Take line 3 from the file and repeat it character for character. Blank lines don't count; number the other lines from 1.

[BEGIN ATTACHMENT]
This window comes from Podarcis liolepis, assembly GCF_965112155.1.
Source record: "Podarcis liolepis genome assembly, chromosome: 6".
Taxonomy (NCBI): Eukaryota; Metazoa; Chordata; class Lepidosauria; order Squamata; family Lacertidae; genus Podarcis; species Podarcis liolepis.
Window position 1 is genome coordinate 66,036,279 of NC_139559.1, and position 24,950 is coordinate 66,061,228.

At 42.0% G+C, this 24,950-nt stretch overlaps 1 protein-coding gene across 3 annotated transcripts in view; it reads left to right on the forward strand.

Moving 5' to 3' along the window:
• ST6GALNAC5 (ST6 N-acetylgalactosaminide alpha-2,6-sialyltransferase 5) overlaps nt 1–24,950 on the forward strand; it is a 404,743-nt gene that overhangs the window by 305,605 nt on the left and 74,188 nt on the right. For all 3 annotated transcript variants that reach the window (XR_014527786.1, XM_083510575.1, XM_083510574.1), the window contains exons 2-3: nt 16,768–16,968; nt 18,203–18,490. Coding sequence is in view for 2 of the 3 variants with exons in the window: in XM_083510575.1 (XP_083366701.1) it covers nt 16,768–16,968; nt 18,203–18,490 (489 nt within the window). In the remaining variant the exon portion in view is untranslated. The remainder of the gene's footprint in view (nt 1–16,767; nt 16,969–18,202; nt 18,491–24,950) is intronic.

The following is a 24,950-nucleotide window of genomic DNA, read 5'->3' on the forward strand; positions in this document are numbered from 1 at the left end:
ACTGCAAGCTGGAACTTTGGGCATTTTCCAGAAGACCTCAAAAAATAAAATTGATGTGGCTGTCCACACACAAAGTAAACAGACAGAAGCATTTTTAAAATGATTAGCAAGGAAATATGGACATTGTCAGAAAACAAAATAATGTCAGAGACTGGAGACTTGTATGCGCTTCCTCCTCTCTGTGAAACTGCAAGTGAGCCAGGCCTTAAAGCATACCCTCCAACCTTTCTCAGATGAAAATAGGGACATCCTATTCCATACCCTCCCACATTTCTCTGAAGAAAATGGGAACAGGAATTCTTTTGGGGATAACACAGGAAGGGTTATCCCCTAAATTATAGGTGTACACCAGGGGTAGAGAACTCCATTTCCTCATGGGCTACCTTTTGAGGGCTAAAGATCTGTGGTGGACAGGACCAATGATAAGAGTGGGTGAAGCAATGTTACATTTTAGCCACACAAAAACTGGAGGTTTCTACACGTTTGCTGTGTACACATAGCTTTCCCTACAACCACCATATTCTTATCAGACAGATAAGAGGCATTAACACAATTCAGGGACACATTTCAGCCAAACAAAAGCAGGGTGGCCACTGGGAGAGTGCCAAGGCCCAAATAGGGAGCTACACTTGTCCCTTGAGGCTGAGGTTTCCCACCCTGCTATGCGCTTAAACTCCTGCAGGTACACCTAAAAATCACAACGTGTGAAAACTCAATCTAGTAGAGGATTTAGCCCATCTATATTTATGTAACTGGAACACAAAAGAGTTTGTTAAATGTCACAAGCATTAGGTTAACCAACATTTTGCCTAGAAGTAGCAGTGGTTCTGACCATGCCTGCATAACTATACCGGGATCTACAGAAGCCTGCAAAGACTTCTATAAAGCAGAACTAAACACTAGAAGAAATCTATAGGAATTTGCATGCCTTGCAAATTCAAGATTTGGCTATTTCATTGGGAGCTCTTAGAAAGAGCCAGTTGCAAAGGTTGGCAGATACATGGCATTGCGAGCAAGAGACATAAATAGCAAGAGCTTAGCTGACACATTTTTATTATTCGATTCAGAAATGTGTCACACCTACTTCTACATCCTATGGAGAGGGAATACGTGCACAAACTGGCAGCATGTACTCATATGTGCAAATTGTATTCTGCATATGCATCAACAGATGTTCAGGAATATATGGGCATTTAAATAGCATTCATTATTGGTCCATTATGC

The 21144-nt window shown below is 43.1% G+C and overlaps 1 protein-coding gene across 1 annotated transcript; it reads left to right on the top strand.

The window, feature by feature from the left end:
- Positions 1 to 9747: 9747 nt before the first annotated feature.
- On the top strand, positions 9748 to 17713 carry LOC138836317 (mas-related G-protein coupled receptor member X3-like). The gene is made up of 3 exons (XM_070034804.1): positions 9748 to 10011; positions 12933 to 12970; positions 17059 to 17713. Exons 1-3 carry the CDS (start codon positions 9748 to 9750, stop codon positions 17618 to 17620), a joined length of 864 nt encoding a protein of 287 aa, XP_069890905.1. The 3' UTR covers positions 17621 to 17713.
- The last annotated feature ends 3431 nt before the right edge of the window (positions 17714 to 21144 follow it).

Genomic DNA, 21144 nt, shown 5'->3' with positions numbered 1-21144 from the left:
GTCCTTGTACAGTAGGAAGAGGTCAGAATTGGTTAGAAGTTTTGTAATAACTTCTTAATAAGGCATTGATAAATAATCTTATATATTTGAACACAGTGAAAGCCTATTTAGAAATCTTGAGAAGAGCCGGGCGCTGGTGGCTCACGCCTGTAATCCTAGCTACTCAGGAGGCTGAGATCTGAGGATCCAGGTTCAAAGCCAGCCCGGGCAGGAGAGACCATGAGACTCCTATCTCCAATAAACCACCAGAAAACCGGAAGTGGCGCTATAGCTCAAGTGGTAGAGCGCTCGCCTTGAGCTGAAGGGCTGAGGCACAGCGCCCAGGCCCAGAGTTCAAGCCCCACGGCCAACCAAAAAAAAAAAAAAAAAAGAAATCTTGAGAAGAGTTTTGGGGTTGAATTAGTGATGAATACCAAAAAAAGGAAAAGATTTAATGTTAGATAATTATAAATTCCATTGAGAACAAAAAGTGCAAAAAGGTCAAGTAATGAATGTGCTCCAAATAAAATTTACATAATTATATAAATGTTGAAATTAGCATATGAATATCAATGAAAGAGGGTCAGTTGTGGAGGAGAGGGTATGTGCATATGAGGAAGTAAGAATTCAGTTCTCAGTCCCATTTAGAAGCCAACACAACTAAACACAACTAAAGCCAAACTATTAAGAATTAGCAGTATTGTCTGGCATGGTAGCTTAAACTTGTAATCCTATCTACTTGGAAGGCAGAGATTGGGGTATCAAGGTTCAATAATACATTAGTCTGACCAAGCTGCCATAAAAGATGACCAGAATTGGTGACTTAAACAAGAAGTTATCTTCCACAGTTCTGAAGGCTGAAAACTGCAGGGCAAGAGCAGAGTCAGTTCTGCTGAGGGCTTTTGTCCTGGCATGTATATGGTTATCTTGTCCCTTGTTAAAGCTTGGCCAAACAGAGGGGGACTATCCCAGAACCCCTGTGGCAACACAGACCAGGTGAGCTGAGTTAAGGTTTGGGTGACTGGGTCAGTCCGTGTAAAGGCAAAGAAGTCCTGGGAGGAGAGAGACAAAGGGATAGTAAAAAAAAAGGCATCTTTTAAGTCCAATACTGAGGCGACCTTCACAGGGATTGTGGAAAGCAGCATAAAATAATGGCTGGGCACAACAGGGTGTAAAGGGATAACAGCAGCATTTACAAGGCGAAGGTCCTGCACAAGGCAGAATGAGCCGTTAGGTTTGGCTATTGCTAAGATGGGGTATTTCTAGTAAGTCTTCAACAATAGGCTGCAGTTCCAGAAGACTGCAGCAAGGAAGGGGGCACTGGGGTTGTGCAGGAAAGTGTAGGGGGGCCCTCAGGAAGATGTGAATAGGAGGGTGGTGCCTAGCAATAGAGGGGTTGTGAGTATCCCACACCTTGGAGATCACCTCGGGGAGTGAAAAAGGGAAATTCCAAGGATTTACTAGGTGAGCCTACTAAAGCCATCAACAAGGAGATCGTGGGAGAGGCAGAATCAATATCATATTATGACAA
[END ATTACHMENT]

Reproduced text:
Taxonomy (NCBI): Eukaryota; Metazoa; Chordata; class Lepidosauria; order Squamata; family Lacertidae; genus Podarcis; species Podarcis liolepis.